Risk assessment still vital under new Victorian regulations

By Pilz Australia
Friday, 21 September, 2007

The new Victorian Occupational Health and Safety Regulations are designed to simplify safety but, in the case of risk assessments, their release has caused real confusion.

For years, employers have been told to systematically identify workplace hazards, assess the risks associated with each hazard and put controls in place to eliminate or minimise the risks. All that changed with the introduction of Victoria's new Occupational Health and Safety Regulations 2007, which no longer mandate the risk assessment. Or did it?

Pilz staff members recently returned from a training session where the trainer was sure risk assessments were no longer required. The reality is that in the case of almost every piece of machinery Pilz's clients deal with, from press brakes to brick stackers, risk assessments are still absolutely essential.

When a risk assessment is a must

WorkSafe Victoria's guidelines say that the only time risk assessments are unnecessary is when "a risk is well known and the solution is obvious" and that they should be performed whenever:

  • there is only limited knowledge about a hazard or risk or how the risk may result in injury or illness
  • there is uncertainty about whether all of the things that can go wrong have been found
  • the situation involves a number of different hazards that are part of the same work process or piece of plant and there is a lack of understanding about how the hazards may impact on each other to produce new or greater risks

New industrial machinery generally fits at least two of these three criteria.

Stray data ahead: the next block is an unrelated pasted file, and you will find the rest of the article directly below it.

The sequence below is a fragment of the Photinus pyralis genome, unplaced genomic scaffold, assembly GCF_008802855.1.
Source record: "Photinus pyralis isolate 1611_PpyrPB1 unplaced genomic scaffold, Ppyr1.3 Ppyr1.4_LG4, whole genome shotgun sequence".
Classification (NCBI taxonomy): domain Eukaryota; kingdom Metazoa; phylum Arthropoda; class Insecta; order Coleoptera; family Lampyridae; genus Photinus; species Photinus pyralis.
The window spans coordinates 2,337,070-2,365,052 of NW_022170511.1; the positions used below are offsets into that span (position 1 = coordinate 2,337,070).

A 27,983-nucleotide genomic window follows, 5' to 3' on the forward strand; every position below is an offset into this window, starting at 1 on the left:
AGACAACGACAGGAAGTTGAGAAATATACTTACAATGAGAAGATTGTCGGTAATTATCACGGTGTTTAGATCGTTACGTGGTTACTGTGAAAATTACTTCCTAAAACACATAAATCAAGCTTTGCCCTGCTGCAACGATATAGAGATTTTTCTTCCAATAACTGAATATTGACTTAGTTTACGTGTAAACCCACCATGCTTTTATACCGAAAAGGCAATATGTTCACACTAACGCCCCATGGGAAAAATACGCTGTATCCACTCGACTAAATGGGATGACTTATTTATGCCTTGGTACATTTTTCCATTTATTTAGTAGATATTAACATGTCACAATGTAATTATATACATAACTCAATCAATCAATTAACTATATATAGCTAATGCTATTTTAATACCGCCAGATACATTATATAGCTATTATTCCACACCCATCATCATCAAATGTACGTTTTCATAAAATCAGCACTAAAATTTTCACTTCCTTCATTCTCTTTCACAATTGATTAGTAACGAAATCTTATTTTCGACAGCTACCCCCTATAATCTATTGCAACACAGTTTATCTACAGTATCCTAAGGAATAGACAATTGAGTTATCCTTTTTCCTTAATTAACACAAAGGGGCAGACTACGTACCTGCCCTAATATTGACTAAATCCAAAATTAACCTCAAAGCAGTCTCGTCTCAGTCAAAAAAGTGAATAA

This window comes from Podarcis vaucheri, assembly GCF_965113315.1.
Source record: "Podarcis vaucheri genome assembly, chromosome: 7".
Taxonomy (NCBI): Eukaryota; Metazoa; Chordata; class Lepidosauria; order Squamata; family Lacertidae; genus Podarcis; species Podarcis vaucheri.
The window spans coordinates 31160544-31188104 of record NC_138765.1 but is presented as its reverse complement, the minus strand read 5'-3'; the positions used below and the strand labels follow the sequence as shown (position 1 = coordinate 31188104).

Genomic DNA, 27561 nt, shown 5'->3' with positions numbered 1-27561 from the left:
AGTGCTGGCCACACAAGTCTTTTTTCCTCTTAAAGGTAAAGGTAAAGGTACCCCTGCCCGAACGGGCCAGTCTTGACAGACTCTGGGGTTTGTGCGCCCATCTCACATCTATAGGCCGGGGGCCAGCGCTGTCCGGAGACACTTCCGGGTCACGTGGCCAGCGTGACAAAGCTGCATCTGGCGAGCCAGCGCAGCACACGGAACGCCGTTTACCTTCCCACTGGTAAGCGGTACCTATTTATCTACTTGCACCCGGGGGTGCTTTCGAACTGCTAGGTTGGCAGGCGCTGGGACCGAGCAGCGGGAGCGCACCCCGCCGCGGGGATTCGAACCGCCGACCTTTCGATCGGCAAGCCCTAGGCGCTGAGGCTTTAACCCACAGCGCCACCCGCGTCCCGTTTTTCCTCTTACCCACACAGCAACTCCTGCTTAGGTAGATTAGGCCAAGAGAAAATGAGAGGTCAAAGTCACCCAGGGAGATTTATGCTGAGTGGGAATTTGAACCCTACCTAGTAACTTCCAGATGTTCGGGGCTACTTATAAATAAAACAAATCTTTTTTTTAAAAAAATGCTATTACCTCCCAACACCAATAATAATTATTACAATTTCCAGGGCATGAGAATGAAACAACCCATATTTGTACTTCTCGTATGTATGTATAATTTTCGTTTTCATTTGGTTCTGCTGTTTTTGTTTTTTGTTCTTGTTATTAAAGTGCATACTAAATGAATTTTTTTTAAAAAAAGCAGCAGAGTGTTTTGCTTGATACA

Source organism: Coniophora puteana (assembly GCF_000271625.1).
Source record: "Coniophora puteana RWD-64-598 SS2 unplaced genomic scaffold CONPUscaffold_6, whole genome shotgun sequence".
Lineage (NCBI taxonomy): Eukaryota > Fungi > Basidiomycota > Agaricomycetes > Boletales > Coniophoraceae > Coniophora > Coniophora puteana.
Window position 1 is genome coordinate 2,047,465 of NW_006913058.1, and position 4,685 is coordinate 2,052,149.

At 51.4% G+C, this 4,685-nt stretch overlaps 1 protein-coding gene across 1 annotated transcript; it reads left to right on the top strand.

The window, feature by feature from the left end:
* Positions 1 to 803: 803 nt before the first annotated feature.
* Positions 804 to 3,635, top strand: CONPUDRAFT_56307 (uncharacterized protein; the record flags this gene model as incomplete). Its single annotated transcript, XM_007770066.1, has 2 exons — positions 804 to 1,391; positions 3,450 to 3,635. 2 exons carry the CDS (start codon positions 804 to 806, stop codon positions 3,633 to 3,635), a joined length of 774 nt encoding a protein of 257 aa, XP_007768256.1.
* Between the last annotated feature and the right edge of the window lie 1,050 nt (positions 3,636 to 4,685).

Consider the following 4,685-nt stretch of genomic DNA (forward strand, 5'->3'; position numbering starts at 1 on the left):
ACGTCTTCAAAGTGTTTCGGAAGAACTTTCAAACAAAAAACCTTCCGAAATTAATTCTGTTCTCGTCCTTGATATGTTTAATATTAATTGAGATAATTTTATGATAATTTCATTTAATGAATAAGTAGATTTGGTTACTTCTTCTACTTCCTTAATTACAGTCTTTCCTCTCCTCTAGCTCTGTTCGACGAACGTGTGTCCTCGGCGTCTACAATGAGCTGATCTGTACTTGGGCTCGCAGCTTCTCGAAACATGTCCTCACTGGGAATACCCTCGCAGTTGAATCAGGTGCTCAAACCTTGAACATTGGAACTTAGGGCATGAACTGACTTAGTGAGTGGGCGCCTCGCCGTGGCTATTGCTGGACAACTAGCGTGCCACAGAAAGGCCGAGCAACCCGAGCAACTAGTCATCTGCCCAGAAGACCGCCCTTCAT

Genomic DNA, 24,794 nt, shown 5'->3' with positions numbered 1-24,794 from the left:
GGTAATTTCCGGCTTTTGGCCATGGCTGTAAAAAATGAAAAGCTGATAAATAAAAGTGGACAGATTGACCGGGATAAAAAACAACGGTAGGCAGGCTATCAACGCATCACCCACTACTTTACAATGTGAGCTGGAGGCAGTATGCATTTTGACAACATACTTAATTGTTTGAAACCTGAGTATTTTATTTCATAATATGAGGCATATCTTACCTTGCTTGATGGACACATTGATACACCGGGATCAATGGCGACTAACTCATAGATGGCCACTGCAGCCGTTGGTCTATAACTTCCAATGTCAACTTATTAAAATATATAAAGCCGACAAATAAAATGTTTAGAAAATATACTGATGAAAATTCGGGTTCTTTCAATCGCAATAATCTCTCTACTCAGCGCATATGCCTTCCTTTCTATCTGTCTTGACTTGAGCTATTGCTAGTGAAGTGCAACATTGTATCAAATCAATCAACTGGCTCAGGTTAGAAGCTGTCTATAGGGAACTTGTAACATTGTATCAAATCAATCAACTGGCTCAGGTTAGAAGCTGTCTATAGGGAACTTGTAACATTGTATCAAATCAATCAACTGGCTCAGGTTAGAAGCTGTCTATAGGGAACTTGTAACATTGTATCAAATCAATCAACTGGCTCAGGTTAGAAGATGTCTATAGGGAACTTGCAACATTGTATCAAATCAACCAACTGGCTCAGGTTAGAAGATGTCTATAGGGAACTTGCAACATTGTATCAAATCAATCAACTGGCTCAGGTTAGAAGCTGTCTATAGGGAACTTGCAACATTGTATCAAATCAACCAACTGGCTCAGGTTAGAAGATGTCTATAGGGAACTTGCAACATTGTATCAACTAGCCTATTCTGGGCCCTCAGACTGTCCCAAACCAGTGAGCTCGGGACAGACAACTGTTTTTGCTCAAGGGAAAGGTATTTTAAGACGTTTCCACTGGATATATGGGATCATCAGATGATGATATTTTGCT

The spirit of the new regulations: a greater focus on fixing the problem

The new regulations are not designed to water down safety by eliminating mandatory risk assessments but, instead, to throw the emphasis on controls.

In WorkSafe Victoria's response to the regulatory impact statement, the regulator said: "...mandating risk assessments may be a barrier to the implementation of risk controls. For example, where hazards and risks are well known and there are universally accepted control measures, a duty holder may identify the hazard and implement the appropriate control without doing a risk assessment. In these cases, a risk assessment would yield no new knowledge and would be likely to delay the implementation of controls."

In other words, if the way to deal with the hazard is obvious, don't wait for a formal risk assessment before you make the workplace safe. This commonsense approach has long been taken by most employers, irrespective of the law.

The risk assessment's place in plant safety standard AS 4024.1

The value of a risk assessment lies in its systematic approach to identifying:

  • the levels of harm that can occur
  • how harm can occur
  • the likelihood that harm will occur

These are very basic questions and, without answering them (whether you document those answers or not) it is impossible to know which, if any, controls are appropriate for a hazard.

Australia's principal machinery safety standard, AS4024.1, draws on this logic. The controls are chosen based on the frequency of exposure to the hazard, the ability of the worker to avoid the hazard and the severity of any injuries.

When in doubt, assess the risk

The bottom line is that if there is any doubt at all about whether a risk assessment is needed, it certainly is. Risk assessments do not need to be long and wordy documents "” a checklist with tick boxes is perfectly adequate in most cases "” but they are invaluable aids in making sure safety has been carefully considered: great for workers and employers alike.

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